I walked into the kitchen this morning to find The Queen groggily gathering coffee-making accoutrements.

“Wha’cha gonna do wit all dat junk?” I asked her. “All dat junk inside yo trunk?”

She scowled at me as a reminder of the household’s “no conversation before caffeine” rule, but then asked, “What are you saying?”

“No no, that was all wrong” I said, disappointed. “You are supposed to reply …” — I switched to falsetto — “… I

The Final Word

In my post about The Squirrelly’s burgeoning language skills, I neglected to mention that The Queen and I recently established his first word. It happened during a conversation with a friend of ours.

Friend: What was The Squirrelly’s first word?

Me: “Kitty.”

The Queen: “Mama.”

M: [To Queen] Well, really he started saying “kitty” first.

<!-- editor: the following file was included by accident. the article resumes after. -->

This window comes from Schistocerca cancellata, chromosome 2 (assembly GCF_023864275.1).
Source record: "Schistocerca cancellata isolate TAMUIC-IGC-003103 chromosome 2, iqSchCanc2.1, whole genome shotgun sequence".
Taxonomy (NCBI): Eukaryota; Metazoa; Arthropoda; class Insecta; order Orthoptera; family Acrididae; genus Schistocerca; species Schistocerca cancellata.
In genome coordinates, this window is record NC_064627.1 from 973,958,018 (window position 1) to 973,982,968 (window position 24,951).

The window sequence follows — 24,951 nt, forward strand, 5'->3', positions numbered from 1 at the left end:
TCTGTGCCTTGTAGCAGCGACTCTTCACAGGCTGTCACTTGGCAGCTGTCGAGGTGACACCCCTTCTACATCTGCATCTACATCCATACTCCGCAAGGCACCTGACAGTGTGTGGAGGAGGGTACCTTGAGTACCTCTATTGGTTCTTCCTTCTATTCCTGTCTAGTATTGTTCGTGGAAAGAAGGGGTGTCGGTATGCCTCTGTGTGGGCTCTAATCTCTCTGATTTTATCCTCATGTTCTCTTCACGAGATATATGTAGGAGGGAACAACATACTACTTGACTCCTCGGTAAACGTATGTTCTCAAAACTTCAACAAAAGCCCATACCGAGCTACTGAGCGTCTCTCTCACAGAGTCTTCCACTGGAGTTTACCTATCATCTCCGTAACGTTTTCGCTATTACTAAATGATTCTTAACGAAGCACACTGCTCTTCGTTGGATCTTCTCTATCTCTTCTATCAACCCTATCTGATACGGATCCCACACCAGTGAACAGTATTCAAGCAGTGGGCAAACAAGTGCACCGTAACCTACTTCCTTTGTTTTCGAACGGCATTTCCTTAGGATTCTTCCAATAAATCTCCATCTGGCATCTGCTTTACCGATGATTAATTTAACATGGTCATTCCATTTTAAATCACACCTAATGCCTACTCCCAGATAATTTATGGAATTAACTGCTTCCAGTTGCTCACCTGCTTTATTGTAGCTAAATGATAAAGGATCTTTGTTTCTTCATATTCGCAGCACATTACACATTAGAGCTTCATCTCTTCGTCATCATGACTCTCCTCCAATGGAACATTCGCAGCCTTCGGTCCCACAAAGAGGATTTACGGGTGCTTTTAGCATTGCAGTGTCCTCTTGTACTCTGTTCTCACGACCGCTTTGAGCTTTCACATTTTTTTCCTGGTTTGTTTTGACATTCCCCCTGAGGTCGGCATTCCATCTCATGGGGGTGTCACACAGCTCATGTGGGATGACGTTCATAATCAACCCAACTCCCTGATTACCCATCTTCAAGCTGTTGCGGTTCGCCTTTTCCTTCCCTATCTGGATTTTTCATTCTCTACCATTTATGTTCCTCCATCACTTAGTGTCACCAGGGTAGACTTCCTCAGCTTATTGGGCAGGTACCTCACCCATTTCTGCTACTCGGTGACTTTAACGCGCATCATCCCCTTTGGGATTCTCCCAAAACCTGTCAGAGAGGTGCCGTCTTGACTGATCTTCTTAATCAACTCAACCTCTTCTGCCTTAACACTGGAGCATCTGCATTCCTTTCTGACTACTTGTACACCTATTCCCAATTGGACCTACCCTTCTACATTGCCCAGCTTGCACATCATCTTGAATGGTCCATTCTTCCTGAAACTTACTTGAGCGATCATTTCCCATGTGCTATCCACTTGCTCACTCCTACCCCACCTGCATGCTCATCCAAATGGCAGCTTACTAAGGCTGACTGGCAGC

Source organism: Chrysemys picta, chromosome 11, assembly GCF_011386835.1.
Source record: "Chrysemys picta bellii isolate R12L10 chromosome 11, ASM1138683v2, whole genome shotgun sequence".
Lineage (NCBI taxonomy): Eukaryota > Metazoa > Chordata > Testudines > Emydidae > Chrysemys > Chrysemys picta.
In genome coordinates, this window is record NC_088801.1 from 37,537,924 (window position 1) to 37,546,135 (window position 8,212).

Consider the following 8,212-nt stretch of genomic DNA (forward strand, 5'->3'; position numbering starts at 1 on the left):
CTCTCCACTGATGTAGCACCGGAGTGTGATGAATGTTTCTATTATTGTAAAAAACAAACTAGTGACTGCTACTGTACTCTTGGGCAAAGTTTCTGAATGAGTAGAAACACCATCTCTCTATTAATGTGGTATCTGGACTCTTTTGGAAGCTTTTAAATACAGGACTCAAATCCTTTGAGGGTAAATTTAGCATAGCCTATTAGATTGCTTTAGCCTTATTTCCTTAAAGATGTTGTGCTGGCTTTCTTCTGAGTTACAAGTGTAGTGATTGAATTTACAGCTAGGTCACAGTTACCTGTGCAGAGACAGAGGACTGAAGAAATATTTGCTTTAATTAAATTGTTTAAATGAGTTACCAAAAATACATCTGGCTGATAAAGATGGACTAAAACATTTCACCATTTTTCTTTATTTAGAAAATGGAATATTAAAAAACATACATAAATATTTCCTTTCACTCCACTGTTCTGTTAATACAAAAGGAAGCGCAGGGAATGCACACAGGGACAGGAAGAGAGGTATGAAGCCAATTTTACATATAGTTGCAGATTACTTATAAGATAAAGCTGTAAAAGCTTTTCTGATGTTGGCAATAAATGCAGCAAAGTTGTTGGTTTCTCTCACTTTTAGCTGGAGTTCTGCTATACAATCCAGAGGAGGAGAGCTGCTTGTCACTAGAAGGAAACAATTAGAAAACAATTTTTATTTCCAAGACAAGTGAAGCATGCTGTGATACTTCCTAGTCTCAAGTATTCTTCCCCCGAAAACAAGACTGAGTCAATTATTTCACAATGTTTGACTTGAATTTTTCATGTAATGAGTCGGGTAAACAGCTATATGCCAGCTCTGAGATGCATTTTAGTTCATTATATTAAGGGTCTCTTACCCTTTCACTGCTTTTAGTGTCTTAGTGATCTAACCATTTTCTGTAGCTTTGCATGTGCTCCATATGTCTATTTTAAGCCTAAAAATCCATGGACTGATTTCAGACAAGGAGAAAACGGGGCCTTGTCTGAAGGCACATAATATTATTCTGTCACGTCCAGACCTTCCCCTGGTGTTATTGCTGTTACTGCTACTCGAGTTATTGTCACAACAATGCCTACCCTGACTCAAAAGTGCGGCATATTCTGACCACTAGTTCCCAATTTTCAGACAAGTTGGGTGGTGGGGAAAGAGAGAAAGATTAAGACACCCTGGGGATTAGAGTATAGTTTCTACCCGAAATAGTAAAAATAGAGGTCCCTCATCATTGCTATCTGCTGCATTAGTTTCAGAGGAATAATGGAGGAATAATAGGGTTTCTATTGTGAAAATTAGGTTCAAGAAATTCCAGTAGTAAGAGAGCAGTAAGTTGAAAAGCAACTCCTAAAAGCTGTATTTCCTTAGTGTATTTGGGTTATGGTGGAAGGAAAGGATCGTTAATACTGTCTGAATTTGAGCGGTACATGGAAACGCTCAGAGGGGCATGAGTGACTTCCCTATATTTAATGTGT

Q: [To friend] It was “mama.”

M: [To Queen] I mean, yes, he made “mm mm” sounds before he said kitty, but, you know, in order to officially be considered a word they have to say it three times in the appropriate context, so —

Q: [To me, accompanied by The Look] His first word was “mama.”

M: Well, but I … I, um … uhh …


Q: [To friend] It was “mama.”

And that, ladies and gentlemen, is how facts are made.

This wasn’t the first time she’d used The Force on me. About a year before The Squirrelly was born we got a second cat to keep Louie, our first, company.

Q: What should we name him?

M: Oh, whatever you want.

Q: I named Louie, so it seems only fair that you get to name this one.

M: Really? Wow, okay. Well, he’s black, so maybe something like “shadow” or “licorice.”

Q: You want to name him “licorice?”

M: Well, no — “licorice” doesn’t really roll of the tongue. But he does kind of look like a big licorice jellybean, you know. So maybe — oo, that’s a perfect name: “jellybean.”

Q: “Jellybean. ”

M: Yeah, “jellybean.” What do you think?

Q: I think I like “Edgar.” We’ll call him “Edgar.”